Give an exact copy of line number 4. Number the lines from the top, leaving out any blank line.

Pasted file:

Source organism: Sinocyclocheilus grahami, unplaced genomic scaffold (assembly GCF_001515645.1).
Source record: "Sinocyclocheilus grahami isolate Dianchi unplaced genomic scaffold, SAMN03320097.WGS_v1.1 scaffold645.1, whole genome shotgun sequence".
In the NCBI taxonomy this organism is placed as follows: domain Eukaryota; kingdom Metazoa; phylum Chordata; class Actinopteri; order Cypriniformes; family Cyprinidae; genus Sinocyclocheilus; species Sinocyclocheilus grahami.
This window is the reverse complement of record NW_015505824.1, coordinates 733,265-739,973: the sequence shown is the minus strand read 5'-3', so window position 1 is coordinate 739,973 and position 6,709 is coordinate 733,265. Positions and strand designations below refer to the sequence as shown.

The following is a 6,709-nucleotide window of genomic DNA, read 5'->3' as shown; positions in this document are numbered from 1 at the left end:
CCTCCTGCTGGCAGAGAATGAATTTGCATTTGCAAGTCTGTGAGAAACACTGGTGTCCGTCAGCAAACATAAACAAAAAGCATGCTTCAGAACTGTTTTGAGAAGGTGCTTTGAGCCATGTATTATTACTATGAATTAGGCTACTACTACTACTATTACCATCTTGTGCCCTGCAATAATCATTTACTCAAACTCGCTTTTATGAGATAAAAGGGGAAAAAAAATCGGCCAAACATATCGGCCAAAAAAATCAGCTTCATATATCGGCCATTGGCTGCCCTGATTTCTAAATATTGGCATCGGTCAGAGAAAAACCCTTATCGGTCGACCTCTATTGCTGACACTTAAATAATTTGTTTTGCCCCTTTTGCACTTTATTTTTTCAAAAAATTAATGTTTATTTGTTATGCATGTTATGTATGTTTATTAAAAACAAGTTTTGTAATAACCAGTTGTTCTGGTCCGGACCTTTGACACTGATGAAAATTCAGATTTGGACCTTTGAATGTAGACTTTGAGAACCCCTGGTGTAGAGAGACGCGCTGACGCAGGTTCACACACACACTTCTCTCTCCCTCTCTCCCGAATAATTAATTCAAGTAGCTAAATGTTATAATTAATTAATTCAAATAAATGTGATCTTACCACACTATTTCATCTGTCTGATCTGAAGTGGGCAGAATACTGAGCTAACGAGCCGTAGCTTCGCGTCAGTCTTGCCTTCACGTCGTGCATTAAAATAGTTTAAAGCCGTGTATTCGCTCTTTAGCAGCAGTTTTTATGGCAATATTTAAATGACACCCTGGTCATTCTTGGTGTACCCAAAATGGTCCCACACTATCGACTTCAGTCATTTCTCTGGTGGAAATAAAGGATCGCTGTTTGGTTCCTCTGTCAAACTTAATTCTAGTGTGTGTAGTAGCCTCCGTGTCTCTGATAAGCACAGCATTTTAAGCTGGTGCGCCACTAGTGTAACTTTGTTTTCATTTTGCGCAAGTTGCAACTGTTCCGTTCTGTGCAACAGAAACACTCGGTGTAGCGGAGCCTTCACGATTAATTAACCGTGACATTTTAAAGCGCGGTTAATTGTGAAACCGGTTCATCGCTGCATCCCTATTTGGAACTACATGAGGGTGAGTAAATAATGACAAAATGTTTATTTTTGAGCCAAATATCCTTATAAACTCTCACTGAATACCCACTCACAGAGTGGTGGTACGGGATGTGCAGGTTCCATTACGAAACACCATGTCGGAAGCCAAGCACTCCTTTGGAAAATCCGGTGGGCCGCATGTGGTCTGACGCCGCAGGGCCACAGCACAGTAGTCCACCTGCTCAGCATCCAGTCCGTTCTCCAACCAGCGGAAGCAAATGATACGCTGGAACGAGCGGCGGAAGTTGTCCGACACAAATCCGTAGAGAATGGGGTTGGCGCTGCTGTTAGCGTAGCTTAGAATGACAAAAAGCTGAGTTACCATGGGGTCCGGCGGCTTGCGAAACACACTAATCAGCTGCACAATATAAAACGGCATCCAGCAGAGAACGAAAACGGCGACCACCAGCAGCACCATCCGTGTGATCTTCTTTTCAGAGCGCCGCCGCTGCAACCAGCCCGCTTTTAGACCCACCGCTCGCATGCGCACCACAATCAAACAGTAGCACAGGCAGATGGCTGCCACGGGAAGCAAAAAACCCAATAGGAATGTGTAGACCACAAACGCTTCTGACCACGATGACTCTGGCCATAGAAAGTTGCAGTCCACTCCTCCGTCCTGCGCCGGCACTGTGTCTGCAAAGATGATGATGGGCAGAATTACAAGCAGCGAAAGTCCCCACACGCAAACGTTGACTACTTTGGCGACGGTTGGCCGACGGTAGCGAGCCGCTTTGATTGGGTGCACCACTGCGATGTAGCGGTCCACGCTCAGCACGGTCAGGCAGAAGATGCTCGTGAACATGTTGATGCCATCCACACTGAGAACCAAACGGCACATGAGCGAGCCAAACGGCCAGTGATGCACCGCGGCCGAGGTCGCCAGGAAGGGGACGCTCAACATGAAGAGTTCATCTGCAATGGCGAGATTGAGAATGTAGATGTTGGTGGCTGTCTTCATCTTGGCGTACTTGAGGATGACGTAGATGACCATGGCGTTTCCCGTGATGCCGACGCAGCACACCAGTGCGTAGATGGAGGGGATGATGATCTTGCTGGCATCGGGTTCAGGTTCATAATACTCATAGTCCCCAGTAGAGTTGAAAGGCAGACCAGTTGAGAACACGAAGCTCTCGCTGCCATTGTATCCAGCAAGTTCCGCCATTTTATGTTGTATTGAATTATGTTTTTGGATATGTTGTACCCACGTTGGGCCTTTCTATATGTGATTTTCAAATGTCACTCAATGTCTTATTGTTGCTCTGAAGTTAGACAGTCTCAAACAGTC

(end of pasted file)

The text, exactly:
This window is the reverse complement of record NW_015505824.1, coordinates 733,265-739,973: the sequence shown is the minus strand read 5'-3', so window position 1 is coordinate 739,973 and position 6,709 is coordinate 733,265. Positions and strand designations below refer to the sequence as shown.